Death Coming Up the Hill by Chris Crowe header image

Death Coming Up the Hill by Chris Crowe

by The Tay Ho Times on 28/05/2020

Review written by Katie Sanghera

Chris Crowe’s ‘Death Coming Up the Hill’ is a coming of age story set in the Vietnam War. Despite the hard-hitting premise of the book, Crowe’s words have a lyrical lightness to them, partly because the novel is made up completely of haikus. 


“There’s something tidy

in seventeen syllables,

a haiku neatness


that leaves craters of 

meaning between the lines but

still communicates


what matters most.”


‘Death Coming up The Hill’ paints a picture of the Vietnam War from the perspective of Ashe, an American seventeen-year-old. His narrative is laced with fear and sorrow for the American soldiers fighting in a senseless and inhumane war. All too aware that he could be enlisted as a soldier in the near future, Ashe lives in a state of anxiety and is already caught in the crossfire between his mother and father at home. Having married young his parents now couldn’t be more different; his mother is an ardent peace-activist, playing an active role in anti-war rallies and his father a vociferous racist. 

Ashe finds some solace in his studies but still feels troubled by the tumultuous political climate in which he finds himself approaching adulthood; he feels the effects of war reverberating through America. As things begin to look brighter for Ashe, an incident inflames his parents’ marriage to the point of explosion and he is forced to make a very difficult decision.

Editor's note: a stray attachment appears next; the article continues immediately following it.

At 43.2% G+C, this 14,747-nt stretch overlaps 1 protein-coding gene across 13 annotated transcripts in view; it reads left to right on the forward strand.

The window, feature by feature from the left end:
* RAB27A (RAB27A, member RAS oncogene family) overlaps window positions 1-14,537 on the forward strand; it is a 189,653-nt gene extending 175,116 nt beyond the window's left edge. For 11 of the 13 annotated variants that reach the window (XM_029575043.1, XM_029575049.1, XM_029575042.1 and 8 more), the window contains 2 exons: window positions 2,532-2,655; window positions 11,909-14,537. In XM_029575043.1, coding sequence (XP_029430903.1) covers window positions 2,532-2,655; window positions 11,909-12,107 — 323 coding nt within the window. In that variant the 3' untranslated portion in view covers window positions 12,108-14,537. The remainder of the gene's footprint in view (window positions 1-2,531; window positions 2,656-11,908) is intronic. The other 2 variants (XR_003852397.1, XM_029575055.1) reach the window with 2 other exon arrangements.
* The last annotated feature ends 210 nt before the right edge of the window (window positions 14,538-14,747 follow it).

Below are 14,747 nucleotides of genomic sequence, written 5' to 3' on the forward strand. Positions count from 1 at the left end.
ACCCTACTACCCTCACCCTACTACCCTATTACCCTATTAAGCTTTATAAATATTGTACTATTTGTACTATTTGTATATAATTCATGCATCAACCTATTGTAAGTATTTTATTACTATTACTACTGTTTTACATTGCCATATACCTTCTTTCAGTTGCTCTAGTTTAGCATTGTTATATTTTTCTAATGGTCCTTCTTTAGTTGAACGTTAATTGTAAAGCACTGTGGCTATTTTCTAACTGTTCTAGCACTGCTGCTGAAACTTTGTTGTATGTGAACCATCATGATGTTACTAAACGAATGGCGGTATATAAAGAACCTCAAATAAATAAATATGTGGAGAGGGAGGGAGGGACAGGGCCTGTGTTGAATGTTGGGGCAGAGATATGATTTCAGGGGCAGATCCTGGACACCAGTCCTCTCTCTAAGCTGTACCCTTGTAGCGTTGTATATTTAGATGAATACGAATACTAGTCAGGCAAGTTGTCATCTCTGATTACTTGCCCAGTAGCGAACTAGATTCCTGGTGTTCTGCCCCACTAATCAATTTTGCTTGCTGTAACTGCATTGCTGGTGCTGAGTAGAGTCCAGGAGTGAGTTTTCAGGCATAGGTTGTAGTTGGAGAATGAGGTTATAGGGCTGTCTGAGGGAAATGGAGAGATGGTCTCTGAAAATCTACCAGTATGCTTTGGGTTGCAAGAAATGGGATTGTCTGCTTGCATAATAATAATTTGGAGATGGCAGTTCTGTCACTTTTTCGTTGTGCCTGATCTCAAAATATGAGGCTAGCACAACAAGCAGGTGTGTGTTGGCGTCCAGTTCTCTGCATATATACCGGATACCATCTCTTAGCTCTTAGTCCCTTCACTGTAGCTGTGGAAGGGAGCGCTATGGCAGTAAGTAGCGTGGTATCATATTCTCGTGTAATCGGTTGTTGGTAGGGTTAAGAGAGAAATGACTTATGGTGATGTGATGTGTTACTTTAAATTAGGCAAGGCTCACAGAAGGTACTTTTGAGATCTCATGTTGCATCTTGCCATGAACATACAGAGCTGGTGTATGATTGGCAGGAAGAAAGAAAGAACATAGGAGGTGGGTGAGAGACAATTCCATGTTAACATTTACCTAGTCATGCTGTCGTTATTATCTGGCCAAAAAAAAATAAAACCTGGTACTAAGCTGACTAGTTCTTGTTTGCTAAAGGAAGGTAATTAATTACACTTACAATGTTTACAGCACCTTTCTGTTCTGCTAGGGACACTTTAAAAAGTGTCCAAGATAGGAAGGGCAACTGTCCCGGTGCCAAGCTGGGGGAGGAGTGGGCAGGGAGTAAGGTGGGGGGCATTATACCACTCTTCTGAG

Throughout the story, Ashe is haunted by the weekly casualty reports published in the newspapers. This is really the crux of the book and why Crowe wrote it the way he did. Crowe explains that the number 17 holds real significance and was the starting point from which the various themes and storylines unravelled. And so this is how Crowe meticulously mapped the form of his book. It is divided into 17 sections. A haiku is made up of 17 syllables. The American death toll of 1968 can be divided into 17, meaning Crowe dedicated a syllable for every American soldier that died in 1968. You have to admire his efforts. 

The book is certainly an easy read. Crowe’s syllabic obsession paid off as his stanzas roll off one another seamlessly. The content, I found at times slightly shallow. I understand that the novel was written specifically from an American outlook. It touches on the turbulence and discrimination in America at the time and is undeniably written from an anti-war perspective, but I found the absence of empathy towards Vietnam and its soldiers troubling. It feels as though Crowe tiptoed around the deeper issues of the Vietnam War and does not commit to taking a political viewpoint either way. 

I read this book in about an hour and enjoyed it. Crowe’s writing is gentle and lilting, a stark contrast to the very real horror that the characters are consumed by. It is a worthwhile and beautifully structured read. 

Katie Sanghera is a book enthusiast and foodie living in Hanoi. She enjoys writing pieces about arts and culture. Contact: [email protected]